Why did neanderthals go extinct?

If they were so similar to us, why did they disappear and not humans?
05 March 2020


A portrait of a neanderthal in a museum.



Why did neanderthals go extinct?


Emma Pomeroy took this question from Megan...

Emma - Well it's a tricky one. Honestly. It's something that we've been debating for decades and I still don't think we have a clear answer. If we go back sort of a number of decades, it was assumed that Neanderthals were not as intelligent as modern humans. And so it's rather coincidental perhaps that Neanderthals go extinct just about the time that modern humans spread and become successful in Europe. So some people have argued, well, perhaps they just weren't as good as catching animals and they weren't as flexible in the kind of plants they could eat. However, the evidence we're getting now is that that gap in sort of cognitive ability, so mental capacity was not so great as we used to assume. We've got evidence for things like decoration of the body in Neanderthals, symbolic things that signal that higher level of intelligence. Some other ideas have been put forward, and these have been somewhat revolutionized actually by studies of genetics and ancient DNA. We can see that among the Neanderthals, especially those just before they went extinct around 40,000 years ago, that genetic diversity is really low. So we can look at Neanderthals from across their range and there's not much variation between them. And that's really important because we know that once species start to lose their genetic diversity, they become very susceptible both to inherited diseases but also infectious diseases. So it's possible that that loss of diversity could actually have led to their extinction.

Phil - What would that have come from though?

Emma - That's another tricky question.

Phil - You get that from inbreeding, that's the main one, correct?

Emma - Yes, exactly. Inbreeding. And what we think must have been happening was that their population levels were very, or relatively low compared to modern humans. Now, why that is again, is a difficult question to answer. It could be because perhaps the rate of reproduction and the rate of population growth was lower. Perhaps it's been suggested that as the climate fluctuated over sort of the centuries and millennia, their preferred habitats kind of became more common so the population could spread out. But then in the intervening periods they got restricted to really small areas and many died out. So over time that variability got less and less.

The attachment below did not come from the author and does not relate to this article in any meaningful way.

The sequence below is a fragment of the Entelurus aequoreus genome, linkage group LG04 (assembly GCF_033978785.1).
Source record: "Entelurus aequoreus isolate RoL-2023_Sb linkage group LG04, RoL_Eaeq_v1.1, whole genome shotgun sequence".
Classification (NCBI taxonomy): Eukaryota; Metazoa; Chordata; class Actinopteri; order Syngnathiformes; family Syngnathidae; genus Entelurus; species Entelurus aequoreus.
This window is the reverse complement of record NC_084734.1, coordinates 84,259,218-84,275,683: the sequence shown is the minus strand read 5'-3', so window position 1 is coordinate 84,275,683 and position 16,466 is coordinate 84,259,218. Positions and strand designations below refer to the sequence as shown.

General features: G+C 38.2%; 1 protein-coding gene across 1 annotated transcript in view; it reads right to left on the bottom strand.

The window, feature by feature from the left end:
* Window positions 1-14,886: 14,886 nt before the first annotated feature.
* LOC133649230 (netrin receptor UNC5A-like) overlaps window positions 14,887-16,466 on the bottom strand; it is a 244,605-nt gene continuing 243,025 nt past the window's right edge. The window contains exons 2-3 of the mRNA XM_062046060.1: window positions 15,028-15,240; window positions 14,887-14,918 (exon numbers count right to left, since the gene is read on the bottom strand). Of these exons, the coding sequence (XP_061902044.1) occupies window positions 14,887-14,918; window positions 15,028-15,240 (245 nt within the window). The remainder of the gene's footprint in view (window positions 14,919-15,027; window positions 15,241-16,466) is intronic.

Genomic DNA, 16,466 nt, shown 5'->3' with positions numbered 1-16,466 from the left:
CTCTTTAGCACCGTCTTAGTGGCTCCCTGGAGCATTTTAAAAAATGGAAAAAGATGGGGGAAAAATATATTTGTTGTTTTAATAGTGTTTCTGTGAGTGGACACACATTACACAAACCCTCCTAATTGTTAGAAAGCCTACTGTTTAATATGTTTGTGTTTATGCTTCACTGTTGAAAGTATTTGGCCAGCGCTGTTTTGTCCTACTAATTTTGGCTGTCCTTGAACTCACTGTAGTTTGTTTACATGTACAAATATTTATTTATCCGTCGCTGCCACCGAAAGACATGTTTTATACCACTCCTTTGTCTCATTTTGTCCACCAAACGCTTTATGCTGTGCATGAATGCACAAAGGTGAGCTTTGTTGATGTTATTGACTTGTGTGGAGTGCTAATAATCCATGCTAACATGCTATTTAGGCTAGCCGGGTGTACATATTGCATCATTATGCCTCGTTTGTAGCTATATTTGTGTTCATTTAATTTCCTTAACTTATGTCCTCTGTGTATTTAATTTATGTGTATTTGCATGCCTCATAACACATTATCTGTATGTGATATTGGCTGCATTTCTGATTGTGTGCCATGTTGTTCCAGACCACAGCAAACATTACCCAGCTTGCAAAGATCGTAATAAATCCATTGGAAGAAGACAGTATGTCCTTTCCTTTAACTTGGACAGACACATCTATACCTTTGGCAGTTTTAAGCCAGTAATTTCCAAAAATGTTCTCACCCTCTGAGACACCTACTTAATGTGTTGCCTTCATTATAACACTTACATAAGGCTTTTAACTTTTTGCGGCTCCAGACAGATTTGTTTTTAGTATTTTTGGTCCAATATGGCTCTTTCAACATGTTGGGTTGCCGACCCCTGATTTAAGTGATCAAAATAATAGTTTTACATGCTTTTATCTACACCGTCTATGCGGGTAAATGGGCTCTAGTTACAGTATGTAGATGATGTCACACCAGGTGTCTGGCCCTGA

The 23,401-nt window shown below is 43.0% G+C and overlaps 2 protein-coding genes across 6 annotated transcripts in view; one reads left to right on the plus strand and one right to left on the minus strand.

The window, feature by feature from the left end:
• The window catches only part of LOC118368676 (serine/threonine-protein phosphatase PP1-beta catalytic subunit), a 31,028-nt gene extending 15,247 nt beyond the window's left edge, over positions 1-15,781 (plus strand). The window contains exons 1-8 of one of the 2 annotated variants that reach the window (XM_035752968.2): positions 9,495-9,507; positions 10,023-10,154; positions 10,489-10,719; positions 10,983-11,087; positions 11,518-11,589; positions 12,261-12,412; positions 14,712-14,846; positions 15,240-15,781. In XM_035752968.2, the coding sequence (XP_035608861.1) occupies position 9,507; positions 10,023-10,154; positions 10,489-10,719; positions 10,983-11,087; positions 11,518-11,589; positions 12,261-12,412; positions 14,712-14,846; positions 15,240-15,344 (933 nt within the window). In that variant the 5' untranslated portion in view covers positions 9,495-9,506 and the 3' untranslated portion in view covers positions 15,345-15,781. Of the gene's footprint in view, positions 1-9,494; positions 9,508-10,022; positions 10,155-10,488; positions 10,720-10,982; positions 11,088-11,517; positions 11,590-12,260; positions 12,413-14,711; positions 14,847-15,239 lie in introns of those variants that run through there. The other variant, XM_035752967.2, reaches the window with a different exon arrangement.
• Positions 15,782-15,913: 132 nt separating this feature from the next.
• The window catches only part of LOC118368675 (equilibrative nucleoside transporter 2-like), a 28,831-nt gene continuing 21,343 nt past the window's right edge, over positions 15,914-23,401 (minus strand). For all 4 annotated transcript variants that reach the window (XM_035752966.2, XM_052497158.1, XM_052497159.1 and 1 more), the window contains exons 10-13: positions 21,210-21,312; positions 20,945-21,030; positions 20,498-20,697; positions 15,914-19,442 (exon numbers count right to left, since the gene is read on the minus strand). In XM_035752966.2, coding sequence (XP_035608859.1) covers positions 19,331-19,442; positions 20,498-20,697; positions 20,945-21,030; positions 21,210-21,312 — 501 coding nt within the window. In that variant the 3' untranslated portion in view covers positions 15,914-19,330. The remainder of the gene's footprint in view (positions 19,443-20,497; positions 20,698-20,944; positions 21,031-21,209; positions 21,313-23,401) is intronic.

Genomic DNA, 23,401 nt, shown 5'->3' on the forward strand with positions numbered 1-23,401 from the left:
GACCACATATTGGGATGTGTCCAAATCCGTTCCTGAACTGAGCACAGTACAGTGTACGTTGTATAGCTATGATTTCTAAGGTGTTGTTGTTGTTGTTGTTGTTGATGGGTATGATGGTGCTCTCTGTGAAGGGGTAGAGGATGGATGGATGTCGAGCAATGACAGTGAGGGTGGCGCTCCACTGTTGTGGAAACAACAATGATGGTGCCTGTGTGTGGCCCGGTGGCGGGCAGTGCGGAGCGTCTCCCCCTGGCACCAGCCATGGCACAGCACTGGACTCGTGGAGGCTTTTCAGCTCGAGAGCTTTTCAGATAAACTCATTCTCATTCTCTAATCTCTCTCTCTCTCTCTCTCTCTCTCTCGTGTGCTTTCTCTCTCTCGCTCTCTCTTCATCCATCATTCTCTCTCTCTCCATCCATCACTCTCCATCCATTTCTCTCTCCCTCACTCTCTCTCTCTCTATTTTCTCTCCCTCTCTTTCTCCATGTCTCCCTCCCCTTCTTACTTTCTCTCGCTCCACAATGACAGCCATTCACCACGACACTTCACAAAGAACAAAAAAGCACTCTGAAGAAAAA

Phil - Is it possible that it was less passive aggression from us and more, you know, actual aggression?

Emma - Well that's a possibility. So we're not the nicest. We can be very compassionate and nice, but we can do nasty things to each other as well. And there are arguments that, you know, we were involved in extinction of Neanderthals, maybe intentionally, maybe unintentionally. The evidence for an intention of involvement is pretty thin on the ground. We have one Neanderthal from a site called Chandar cave in Iraqi Kurdistan, from around the time that Neanderthals were going extinct, and he has an injury to one of his ribs that comes from a projectile. So traditionally those are associated with our own species, modern humans, as having that ability to make this more kind of advanced technology. So some people have said perhaps that's one example of modern humans killing off Neanderthals.

Phil - The earliest episode of CSI probably to date!

Emma - Well it could be! Another less intentional way that we might have helped to kill off Neanderthals is actually through the spread of disease. So it's been suggested that modern humans, who (we) evolved in Africa, and then we spread out into Europe where Neanderthals were. And probably what we brought with us was a whole load of new diseases that the Neanderthals had never encountered before. So they didn't have the evolved immunity to actually be able to fight off those diseases. Now, in some cases, you know, new diseases come or introduce and they spread and they can be serious, like with coronavirus at the moment. But the rate of mortality is not necessarily huge, but we know of other examples. For example, when Europeans first went to the Americas and took with them smallpox, that had a devastating effect on the native populations there because they'd never been exposed. They had no immune response that had evolved and the genes that you need to be able to fight that off. So maybe we're seeing a similar scenario with Neanderthals and modern humans, especially if the Neanderthals were already rather inbred and perhaps lacking the genetic diversity that would have given them strong immunity.


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